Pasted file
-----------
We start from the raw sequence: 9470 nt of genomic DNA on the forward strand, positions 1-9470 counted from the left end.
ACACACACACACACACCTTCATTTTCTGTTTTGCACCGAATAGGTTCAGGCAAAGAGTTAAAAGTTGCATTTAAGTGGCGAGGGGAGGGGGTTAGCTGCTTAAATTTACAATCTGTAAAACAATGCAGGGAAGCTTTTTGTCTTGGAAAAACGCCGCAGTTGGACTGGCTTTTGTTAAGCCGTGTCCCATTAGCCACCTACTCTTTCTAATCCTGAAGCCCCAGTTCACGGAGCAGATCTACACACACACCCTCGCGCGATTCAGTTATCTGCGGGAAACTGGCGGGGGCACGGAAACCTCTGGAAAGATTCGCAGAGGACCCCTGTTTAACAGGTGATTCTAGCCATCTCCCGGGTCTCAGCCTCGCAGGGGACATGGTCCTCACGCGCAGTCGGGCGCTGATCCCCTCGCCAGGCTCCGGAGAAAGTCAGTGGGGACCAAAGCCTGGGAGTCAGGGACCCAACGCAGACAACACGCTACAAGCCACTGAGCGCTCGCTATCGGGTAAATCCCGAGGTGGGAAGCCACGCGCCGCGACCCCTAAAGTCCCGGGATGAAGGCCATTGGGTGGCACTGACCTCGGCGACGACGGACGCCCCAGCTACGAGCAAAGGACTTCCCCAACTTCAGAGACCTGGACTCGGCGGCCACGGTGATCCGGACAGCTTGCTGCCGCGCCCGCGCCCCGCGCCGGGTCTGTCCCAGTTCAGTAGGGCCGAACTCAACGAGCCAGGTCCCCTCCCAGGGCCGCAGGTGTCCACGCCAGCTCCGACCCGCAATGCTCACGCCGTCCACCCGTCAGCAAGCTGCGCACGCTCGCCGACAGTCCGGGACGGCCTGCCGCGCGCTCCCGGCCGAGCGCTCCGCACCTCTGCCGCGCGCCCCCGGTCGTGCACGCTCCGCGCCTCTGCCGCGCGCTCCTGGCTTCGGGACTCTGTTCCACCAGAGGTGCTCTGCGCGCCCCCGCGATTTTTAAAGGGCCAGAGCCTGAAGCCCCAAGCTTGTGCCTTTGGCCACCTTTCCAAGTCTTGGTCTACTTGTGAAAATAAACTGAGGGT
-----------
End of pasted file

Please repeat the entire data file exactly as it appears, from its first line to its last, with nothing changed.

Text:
We start from the raw sequence: 9470 nt of genomic DNA on the forward strand, positions 1-9470 counted from the left end.
ACACACACACACACACCTTCATTTTCTGTTTTGCACCGAATAGGTTCAGGCAAAGAGTTAAAAGTTGCATTTAAGTGGCGAGGGGAGGGGGTTAGCTGCTTAAATTTACAATCTGTAAAACAATGCAGGGAAGCTTTTTGTCTTGGAAAAACGCCGCAGTTGGACTGGCTTTTGTTAAGCCGTGTCCCATTAGCCACCTACTCTTTCTAATCCTGAAGCCCCAGTTCACGGAGCAGATCTACACACACACCCTCGCGCGATTCAGTTATCTGCGGGAAACTGGCGGGGGCACGGAAACCTCTGGAAAGATTCGCAGAGGACCCCTGTTTAACAGGTGATTCTAGCCATCTCCCGGGTCTCAGCCTCGCAGGGGACATGGTCCTCACGCGCAGTCGGGCGCTGATCCCCTCGCCAGGCTCCGGAGAAAGTCAGTGGGGACCAAAGCCTGGGAGTCAGGGACCCAACGCAGACAACACGCTACAAGCCACTGAGCGCTCGCTATCGGGTAAATCCCGAGGTGGGAAGCCACGCGCCGCGACCCCTAAAGTCCCGGGATGAAGGCCATTGGGTGGCACTGACCTCGGCGACGACGGACGCCCCAGCTACGAGCAAAGGACTTCCCCAACTTCAGAGACCTGGACTCGGCGGCCACGGTGATCCGGACAGCTTGCTGCCGCGCCCGCGCCCCGCGCCGGGTCTGTCCCAGTTCAGTAGGGCCGAACTCAACGAGCCAGGTCCCCTCCCAGGGCCGCAGGTGTCCACGCCAGCTCCGACCCGCAATGCTCACGCCGTCCACCCGTCAGCAAGCTGCGCACGCTCGCCGACAGTCCGGGACGGCCTGCCGCGCGCTCCCGGCCGAGCGCTCCGCACCTCTGCCGCGCGCCCCCGGTCGTGCACGCTCCGCGCCTCTGCCGCGCGCTCCTGGCTTCGGGACTCTGTTCCACCAGAGGTGCTCTGCGCGCCCCCGCGATTTTTAAAGGGCCAGAGCCTGAAGCCCCAAGCTTGTGCCTTTGGCCACCTTTCCAAGTCTTGGTCTACTTGTGAAAATAAACTGAGGGT